The Life Story of Charles James Daborn MBE DFM

My life began at 00.30 hours on 7 June 1921 (or did it?). My father subscribed to a mutual or friendly society which paid out benefits for various things, including a bonus if a child was born within two years of marriage. My parents had been married in the manse of Dalserf Church on 6 June 1919, so they were one day out – until one of my uncles worked out that British Summer Time had come into force, so the time of birth was actually 11.30 p.m. on 6 June! Apparently it worked, but when I later claimed two birthdays each year, I was given short shrift. I was born in a flat at 4 Barrack Street in Hamilton occupied by my father’s parents — my grandfather being a retired quarter master sergeant from the Cameronians or Scottish Rifles.

He was also called Charles James as was his father, who apparently sent a telegram welcoming the arrival of Charles the Fourth! Both unfortunately died when I was only two or three years only, so I have no direct memory of them. I was told that my grandfather used to take me on his shoulders to the Public Park to listen to the bands playing in the bandstand there — did this create my liking for serious music? I like to think so. Grandfather had been a military bandsman (and tailor) and also played the French horn in local orchestras. I have absolutely no memory of my paternal grandmother who died early from the dreaded tuberculosis just after I was born. She was born in military barracks at an army prison, whereas my grandfather had been born in military barracks in Edinburgh Castle. My father in turn had been born in military barracks in Aldershot, so I have a very mixed nationality problem – I’m Scottish despite the name!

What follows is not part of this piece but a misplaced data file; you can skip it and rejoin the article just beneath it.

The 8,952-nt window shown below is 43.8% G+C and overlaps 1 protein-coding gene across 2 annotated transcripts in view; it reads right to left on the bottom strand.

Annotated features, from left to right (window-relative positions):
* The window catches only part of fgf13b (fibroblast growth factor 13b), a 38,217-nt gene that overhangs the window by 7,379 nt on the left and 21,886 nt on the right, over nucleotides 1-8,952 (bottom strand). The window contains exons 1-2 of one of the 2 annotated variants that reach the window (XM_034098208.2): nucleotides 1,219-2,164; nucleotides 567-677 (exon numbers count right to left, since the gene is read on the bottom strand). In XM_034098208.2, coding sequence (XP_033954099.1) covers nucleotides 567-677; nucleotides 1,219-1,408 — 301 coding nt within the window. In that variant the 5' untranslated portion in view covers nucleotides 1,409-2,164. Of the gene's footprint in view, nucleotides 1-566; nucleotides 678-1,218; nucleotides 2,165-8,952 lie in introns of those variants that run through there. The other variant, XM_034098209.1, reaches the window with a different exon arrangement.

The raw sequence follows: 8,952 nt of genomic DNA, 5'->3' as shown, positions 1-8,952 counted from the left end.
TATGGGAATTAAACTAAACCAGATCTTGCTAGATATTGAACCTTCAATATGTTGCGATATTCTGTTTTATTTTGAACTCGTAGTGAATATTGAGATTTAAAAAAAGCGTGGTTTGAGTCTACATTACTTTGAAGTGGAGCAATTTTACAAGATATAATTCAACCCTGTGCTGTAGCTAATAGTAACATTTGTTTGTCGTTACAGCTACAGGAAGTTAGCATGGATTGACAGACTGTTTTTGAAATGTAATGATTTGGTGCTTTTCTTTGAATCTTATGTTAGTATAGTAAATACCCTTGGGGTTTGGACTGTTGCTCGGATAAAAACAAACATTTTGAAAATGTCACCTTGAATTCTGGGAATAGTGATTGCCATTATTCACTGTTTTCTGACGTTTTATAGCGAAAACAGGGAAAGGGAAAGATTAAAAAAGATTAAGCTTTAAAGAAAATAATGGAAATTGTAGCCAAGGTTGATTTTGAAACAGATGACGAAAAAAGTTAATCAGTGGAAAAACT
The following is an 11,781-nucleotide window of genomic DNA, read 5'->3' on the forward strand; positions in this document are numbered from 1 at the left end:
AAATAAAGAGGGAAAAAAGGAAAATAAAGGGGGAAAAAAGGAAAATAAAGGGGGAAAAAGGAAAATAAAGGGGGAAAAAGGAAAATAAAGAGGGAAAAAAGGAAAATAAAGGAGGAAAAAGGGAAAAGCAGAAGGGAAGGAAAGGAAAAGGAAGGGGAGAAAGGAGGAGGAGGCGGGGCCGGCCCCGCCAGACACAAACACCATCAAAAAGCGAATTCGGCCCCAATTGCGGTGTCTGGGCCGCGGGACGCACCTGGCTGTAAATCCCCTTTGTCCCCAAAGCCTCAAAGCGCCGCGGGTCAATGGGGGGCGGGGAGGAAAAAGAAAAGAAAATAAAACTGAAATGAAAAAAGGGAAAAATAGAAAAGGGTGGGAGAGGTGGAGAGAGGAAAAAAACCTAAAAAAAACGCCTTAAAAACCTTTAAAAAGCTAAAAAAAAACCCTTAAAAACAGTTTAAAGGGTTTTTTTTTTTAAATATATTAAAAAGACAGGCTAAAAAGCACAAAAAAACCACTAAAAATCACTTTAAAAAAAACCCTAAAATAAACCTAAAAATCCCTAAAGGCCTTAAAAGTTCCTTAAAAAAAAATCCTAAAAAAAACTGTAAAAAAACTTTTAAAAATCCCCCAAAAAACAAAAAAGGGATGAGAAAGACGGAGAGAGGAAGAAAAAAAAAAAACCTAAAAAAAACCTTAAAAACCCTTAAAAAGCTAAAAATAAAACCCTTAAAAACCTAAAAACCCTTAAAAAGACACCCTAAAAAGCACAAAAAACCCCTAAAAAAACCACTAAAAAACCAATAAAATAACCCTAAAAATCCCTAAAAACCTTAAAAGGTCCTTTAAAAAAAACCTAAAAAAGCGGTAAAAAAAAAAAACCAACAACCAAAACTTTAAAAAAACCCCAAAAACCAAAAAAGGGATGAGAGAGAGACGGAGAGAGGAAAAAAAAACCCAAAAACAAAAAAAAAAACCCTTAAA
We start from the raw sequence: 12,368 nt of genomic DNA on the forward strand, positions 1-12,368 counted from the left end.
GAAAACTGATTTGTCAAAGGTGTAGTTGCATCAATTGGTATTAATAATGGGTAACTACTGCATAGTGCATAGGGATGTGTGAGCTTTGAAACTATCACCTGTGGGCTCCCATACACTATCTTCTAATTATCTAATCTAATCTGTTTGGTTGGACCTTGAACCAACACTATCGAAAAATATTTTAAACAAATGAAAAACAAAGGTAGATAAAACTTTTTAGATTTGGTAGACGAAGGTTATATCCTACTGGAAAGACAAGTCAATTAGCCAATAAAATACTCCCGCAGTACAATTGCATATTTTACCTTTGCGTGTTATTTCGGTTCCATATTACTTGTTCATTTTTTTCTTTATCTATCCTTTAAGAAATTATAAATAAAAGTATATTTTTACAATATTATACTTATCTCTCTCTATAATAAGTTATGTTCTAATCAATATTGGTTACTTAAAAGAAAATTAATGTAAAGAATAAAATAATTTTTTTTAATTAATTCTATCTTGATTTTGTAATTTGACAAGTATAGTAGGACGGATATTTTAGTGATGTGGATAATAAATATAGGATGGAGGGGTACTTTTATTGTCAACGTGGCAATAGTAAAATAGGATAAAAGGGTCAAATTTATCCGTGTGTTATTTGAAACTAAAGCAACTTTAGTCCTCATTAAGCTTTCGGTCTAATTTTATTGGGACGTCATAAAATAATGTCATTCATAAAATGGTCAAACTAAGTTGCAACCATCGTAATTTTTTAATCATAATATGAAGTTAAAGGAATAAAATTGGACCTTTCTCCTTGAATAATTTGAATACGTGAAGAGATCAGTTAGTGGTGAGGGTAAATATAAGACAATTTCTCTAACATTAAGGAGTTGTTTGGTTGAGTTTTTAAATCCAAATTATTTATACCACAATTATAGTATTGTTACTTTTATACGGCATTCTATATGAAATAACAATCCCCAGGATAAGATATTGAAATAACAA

My mother was entirely Scottish, although some people have suggested her surname has Northern Irish origins, but I can find no trace of such connections. The family background was in West Lothian, with the menfolk all being involved in agriculture. She herself was born in Slamannan, but her parents moved in about 1900 to Lanarkshire (presumably because of better money in working in the coalfields) and they settled in the miners’ rows at Swinhill, just South of Larkhall. John and Jane Shields went on to have NINE more children in a two-roomed terraced house with a scullery and a single cold water tap — no toilet or bathroom — a “midden” outside served the needs of about ten families. I can still recall the smell when the council men came to empty the contents into their horse-drawn cart.

After my mother there were eight further daughters (of whom seven lived to maturity and marriage) and finally a son, John Shields. Surprisingly all the eight daughters produced offspring (giving me a whole raft of first cousins) but the son was childless. It was customary then to farm out girls when they left school  to go into “service” — my mother to the local doctor’s and the others in turn to “big houses” ranging from Paisley to Falkirk and Bothwell, This obviously left space for the younger children, but I can recall some hectic Sundays when there were get-togethers.